…color blindness is an act of gaslighting. It is a cruel way of making BIPOC [Black Indigenous People of Colour] believe that they are just imagining they are being treated the way the way they are being treated because of their skin color, thus keeping them in a position of destabilization and inferiority. …When you refuse to look at color, you refuse to look at yourself as a person with white privilege.”Layla F. Saad, Me and White Supremacy, p. 82
Here’s my realization of the day: we can’t make room for BIPOC voices in education, in our classrooms, unless we have a really critical look at how the education system forces imbalanced power structures from top to bottom.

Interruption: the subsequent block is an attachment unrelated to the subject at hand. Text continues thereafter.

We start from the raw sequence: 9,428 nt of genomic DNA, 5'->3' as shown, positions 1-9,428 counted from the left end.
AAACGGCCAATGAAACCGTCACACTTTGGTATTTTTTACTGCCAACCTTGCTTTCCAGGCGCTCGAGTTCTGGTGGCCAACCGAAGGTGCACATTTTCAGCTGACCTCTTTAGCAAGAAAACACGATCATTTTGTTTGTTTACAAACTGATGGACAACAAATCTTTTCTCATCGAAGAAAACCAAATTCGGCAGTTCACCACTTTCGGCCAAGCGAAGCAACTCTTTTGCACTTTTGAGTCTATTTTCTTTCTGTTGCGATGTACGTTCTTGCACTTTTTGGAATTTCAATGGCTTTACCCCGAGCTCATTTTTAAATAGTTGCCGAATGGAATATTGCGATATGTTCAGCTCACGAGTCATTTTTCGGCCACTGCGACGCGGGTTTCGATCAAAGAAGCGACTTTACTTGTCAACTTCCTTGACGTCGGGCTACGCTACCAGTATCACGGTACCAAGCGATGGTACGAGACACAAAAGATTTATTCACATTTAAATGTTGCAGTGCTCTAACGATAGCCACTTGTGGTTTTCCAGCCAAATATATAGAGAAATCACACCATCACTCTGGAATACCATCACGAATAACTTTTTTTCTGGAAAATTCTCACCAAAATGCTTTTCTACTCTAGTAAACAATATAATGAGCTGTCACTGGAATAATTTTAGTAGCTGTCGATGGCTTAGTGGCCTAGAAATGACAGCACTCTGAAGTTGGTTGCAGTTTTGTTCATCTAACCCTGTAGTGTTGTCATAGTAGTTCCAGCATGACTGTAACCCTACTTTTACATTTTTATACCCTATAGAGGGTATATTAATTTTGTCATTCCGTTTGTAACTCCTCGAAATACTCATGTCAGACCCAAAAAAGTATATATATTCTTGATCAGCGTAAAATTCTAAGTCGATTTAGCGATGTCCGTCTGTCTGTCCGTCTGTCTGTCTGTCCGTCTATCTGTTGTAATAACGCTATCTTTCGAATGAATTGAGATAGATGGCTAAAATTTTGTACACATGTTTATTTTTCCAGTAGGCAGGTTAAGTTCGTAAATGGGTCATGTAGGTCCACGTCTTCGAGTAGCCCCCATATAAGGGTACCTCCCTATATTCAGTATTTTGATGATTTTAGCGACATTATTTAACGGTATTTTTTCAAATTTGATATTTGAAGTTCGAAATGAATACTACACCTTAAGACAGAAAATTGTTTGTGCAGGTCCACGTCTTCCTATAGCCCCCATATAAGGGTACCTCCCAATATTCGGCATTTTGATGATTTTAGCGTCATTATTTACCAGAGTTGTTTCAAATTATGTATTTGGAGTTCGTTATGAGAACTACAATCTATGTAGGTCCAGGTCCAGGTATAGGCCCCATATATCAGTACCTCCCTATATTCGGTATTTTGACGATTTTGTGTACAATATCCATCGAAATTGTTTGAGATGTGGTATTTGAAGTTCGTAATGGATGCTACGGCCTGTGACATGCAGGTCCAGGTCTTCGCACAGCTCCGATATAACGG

When I took grade 10 history in 1986, I hated it. I loved my teacher, but I rejected ‘History’ as an unlearnable subject after that. I hear all the time from colleagues that they can never get past the ’80s in Canadian History because they just run out of time. Now granted, these are history nerds, and I get how hard it is to put a limit on a topic that you love, but as their only mandatory course, it has to be redesigned fundamentally to attract those same students into their senior years. As a parent, my son just took grade 10 history, and guess what? He hated it. But you know what he loved learning about? The FLQ – Front de libération du Québec — in other words, he loved learning that there was a radical terrorist group in our recent past that ground the country to a halt. THAT is a great way to teach the course….why not rename it from Canadian history and unpack all of the injustices and acts of terrorism in Canada? One unit for each of Canada’s most heinous acts: Residential Schools, 200 years of perpetuating slavery, the expulsion of Japanese-Canadians, Chinese construction of the CPR and subsequent Head Tax, the Somalia Affair, …what am I forgetting? If that course doesn’t make each student feel a little bit different about Canada Day, then I don’t think we’re doing our job properly.